As further discussed in Note 11 to the Consolidated Financial Statements, on July 28, 2009, we closed an underwritten public offering of 11.5 million shares of Ruby Tuesday, Inc. common stock at $6.75 per share, less underwriting discounts. We received approximately $73.1 million in net proceeds from the sale of the shares, after deducting underwriting discounts and offering expenses. The net proceeds were used to repay indebtedness under our five-year Credit Facility.
On November 19, 2004, we entered into the Credit Facility to provide capital for general corporate purposes. On February 28, 2007, we amended and restated our Credit Facility to increase the aggregate amount we may borrow to $500.0 million. This amount included a $50.0 million subcommitment for the issuance of standby letters of credit and a $50.0 million subcommitment for swingline loans. Due to concerns that at some point in the future we might not be in compliance with certain of our debt covenants, we entered into an additional amendment of the amended and restated Credit Facility on May 21, 2008.
The May 21, 2008 amendment to the Credit Facility, as well as a similarly-dated amendment and restatement of the notes issued in the Private Placement as discussed below, eased financial covenants regarding the minimum fixed charge coverage ratio and maximum funded debt ratio. We are currently in compliance with our debt covenants. In exchange for the new covenant requirements, in addition to higher interest rate spreads and mandatory reductions in capacity and/or prepayments of principal, the amendments also imposed restrictions on future capital expenditures and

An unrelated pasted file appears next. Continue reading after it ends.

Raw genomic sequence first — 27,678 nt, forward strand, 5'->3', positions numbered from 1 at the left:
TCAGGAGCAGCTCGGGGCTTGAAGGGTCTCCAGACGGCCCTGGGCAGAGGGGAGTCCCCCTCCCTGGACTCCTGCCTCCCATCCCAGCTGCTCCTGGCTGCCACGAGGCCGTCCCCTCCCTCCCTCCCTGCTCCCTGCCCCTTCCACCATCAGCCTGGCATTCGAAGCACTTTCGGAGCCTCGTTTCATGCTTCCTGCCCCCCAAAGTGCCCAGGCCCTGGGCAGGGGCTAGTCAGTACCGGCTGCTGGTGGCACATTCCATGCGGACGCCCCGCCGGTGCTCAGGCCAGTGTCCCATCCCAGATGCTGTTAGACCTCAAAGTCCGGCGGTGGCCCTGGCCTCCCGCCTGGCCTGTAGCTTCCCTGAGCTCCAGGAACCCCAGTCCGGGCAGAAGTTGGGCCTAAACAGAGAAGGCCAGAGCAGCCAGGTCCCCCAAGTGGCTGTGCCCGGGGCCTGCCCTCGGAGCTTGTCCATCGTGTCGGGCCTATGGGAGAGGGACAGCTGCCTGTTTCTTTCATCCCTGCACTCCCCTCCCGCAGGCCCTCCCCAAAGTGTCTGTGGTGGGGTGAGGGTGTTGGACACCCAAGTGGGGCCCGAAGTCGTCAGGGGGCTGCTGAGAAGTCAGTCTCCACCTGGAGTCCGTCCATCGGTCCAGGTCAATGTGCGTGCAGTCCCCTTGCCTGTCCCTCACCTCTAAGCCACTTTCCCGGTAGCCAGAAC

required us to achieve certain leverage thresholds for two consecutive fiscal quarters before we may pay dividends or repurchase any of our stock. As of June 1, 2010, we have achieved the required leverage thresholds for two consecutive fiscal quarters, and thus are now allowed, if our Board of Directors so chooses, to reinstate dividend payments and repurchases of our stock.
Following the May 21, 2008 amendment to the Credit Facility, through a series of scheduled quarterly and other required reductions, our original $500.0 million capacity has been reduced, as of June 1, 2010, to $400.6 million. We expect the capacity of the Credit Facility to be further reduced by $26.9 million in fiscal 2011.